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Dr Solomon Kullback (19031994) was a US cryptanalyst and mathematician.

Kullback was one of the first three employees hired by William F. Friedman at the US Army's Signal Intelligence Service (SIS) in the 1930s, along with Frank Rowlett and Abraham Sinkov. He went on to a long and distinguished career at SIS and its eventual successor, the National Security Agency (NSA). Kullback was the Chief Scientist at the NSA until his retirement in 1962, whereupon he took a position at the George Washington University.

The Kullback-Leibler divergence is named after Kullback and Richard Leibler.


Solomon Kullback attended Boy's High School in Brooklyn, then City College of New York. His intention had been to teach, and he returned to Boy's High to do it, but soon found it not to his taste; he discovered his real interest was using mathematics, not teaching it.

At the suggestion of Abraham Sinkov, who showed him a Civil Service flyer for "junior mathematicians" at US$2,000 per year, he took the examination. Both passed, and were assigned to Washington as junior cryptanalysts.

Upon arrival in Washington, Kullback was assigned to William F. Friedman. Friedman had begun an intensive program of training in cryptology for his new civilian employees. For several summers running, the SIS cryptanalysts attended training camps at Fort Meade until they received commissions as reserve officers in the Army. Kullback and Sinkov took Friedman's admonitions on education seriously and spent the next several years attending night classes; both received their doctorates in mathematics. Afterward, Kullback rediscovered a love of teaching; he began offering evening classes in mathematics at George Washington University from 1939 on, and found a new pleasure in teaching.

Once they had completed the training, these three were put to the work for which they had actually been hired, compilations of cipher or code material for the U.S. Army. Another task was to test commercial cipher devices which vendors wished to sell to the U.S. government.

Kullback worked in partnership with Frank Rowlett against RED messages. Almost overnight, these two unravelled the keying system and then the machine pattern -- with nothing but the intercepted messages in hand. Using the talents of linguist John Hurt to translate text, SIS started issuing current intelligence to military decision-makers.

In May 1942, five months after Pearl Harbor, now-Major Kullback was sent to Britain to expedite these exchanges. Kullback learned how at Bletchley Park the British were producing intelligence of high quality by exploiting the Enigma machine. He also cooperated with the British in the solution of more conventional German codebook-based systems. Shortly after his return to the States, Kullback moved into the Japanese section as its chief.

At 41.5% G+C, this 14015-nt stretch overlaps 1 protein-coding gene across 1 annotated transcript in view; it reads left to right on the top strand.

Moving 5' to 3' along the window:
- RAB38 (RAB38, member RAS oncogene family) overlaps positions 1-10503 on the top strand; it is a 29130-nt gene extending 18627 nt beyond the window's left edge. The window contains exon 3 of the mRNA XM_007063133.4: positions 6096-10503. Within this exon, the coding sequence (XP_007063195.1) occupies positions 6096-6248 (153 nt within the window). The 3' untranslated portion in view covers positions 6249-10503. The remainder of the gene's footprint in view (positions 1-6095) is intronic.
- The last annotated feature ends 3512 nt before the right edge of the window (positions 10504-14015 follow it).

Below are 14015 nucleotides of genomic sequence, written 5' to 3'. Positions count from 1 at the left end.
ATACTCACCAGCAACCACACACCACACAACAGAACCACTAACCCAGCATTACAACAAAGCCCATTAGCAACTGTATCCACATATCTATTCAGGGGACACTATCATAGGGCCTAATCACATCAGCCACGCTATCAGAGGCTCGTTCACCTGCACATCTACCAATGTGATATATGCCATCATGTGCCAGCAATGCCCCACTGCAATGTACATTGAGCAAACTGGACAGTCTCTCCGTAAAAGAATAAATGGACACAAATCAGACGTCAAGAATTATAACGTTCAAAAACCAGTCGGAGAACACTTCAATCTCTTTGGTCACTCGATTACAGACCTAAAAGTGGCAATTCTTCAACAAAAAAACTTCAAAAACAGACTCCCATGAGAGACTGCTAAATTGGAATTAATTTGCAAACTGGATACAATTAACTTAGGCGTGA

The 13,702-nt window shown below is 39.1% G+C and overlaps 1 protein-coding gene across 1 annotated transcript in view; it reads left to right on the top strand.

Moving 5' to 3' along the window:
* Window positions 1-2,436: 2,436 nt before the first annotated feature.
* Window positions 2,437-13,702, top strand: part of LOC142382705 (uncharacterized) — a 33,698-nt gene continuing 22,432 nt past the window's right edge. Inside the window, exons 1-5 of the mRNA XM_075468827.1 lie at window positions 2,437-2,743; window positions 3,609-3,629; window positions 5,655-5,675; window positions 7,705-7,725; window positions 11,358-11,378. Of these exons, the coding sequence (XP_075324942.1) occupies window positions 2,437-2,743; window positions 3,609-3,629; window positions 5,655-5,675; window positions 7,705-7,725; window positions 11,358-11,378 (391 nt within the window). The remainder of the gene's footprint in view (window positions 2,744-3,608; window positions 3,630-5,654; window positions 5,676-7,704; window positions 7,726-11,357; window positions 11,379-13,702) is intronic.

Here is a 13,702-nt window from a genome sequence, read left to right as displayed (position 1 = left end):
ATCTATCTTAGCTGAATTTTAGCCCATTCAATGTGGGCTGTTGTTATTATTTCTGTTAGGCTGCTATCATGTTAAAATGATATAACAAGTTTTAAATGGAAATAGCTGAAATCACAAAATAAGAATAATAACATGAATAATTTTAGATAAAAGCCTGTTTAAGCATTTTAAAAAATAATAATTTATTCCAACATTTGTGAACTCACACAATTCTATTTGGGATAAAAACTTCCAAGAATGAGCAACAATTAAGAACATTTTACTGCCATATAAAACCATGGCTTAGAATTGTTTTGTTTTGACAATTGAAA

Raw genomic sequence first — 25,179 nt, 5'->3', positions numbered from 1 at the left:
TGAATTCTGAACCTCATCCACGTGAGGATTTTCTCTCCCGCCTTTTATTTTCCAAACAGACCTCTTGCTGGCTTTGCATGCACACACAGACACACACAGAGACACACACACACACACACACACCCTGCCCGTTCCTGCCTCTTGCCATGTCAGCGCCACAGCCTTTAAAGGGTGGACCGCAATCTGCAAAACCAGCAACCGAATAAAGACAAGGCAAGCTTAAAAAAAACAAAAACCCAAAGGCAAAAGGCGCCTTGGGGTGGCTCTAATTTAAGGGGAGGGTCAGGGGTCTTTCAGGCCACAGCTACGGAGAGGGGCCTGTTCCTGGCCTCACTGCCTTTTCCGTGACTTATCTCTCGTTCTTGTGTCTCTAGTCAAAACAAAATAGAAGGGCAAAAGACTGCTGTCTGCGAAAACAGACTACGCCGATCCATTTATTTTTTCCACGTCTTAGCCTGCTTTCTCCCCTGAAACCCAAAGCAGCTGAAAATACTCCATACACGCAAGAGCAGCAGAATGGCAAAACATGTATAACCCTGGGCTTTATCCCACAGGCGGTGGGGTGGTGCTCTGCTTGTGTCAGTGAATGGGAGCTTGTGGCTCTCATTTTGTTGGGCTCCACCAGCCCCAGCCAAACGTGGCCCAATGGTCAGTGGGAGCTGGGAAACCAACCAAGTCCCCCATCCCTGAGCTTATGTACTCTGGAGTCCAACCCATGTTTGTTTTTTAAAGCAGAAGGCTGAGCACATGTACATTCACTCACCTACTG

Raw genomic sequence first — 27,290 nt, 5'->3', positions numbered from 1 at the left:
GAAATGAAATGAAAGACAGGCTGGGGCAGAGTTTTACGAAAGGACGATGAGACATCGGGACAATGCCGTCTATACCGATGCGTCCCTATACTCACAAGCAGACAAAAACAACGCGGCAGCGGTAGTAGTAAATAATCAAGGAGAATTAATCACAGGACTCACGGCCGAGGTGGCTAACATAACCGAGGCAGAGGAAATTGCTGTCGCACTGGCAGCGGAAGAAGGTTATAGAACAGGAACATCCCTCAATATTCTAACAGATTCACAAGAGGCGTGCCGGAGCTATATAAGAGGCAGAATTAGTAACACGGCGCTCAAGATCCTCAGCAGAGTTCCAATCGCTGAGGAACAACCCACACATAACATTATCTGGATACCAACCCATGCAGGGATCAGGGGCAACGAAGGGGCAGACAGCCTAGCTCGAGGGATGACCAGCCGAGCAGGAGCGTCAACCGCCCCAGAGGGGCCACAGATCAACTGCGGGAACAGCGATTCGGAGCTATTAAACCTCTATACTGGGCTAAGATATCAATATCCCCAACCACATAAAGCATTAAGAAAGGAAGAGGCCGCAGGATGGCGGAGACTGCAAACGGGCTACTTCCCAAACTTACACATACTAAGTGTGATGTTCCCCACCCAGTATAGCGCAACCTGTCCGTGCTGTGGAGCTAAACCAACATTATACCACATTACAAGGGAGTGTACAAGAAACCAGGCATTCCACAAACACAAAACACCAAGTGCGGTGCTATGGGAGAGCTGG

When the NSA was formed in 1952, Rowlett became chief of cryptanalysis. The primary problem facing R&D in the post-war period was development of high-speed processing equipment. Kullback supervised a staff of about 60, including such innovative thinkers in ADP development as Leo Rosen and Sam Snyder. His staff pioneered new forms of input and memory, such as magnetic tape and drum memory, and compilers to make machines truly "multi-purpose." Kullback gave priority to using computers to generate COMSEC materials.


Solomon Kullback retired from NSA in 1962, and focused directly on his teaching at George Washington University. His list of publications on statistics, already long, grew even more.

COL Kullback is a member of the Military Intelligence Hall of Fame.

Solomon Kullback is remembered by his colleagues at NSA as straightforward; one described him as "totally guileless, you always knew where you stood with him." One former NSA senior recalled him as a man of unlimited energy and enthusiasm and a man whose judgment was usually "sound and right."

In popular culture

Kullback may be mentioned or play a major part of the storyline in the upcoming Dan Brown novel, The Solomon Key, the Solomon part potentially referencing him[citation needed]. Given the Masonic subject matter implied by Dan Brown, the person referenced in the book's title may be more likely to be King Solomon.

It is possible that the character of Lawrence Waterhouse from the novel Cryptonomicon by Neal Stephenson was partially based on Solomon

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